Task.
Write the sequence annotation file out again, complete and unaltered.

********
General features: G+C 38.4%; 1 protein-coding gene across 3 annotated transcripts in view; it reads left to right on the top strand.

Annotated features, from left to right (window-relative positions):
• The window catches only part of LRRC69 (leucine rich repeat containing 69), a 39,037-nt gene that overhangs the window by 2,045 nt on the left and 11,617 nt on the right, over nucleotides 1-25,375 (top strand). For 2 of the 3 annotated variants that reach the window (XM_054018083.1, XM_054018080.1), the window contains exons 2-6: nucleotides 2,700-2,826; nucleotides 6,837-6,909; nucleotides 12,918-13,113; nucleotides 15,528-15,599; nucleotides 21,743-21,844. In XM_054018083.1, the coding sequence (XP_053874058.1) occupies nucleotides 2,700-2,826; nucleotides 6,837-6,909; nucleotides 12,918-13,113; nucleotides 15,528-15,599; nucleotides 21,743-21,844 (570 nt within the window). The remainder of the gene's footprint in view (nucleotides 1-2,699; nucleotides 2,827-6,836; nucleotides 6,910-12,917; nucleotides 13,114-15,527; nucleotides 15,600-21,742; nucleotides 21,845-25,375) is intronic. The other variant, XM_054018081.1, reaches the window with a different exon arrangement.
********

General features: G+C 38.4%; 1 protein-coding gene across 3 annotated transcripts in view; it reads left to right on the top strand.

Annotated features, from left to right (window-relative positions):
• The window catches only part of LRRC69 (leucine rich repeat containing 69), a 39,037-nt gene that overhangs the window by 2,045 nt on the left and 11,617 nt on the right, over nucleotides 1-25,375 (top strand). For 2 of the 3 annotated variants that reach the window (XM_054018083.1, XM_054018080.1), the window contains exons 2-6: nucleotides 2,700-2,826; nucleotides 6,837-6,909; nucleotides 12,918-13,113; nucleotides 15,528-15,599; nucleotides 21,743-21,844. In XM_054018083.1, the coding sequence (XP_053874058.1) occupies nucleotides 2,700-2,826; nucleotides 6,837-6,909; nucleotides 12,918-13,113; nucleotides 15,528-15,599; nucleotides 21,743-21,844 (570 nt within the window). The remainder of the gene's footprint in view (nucleotides 1-2,699; nucleotides 2,827-6,836; nucleotides 6,910-12,917; nucleotides 13,114-15,527; nucleotides 15,600-21,742; nucleotides 21,845-25,375) is intronic. The other variant, XM_054018081.1, reaches the window with a different exon arrangement.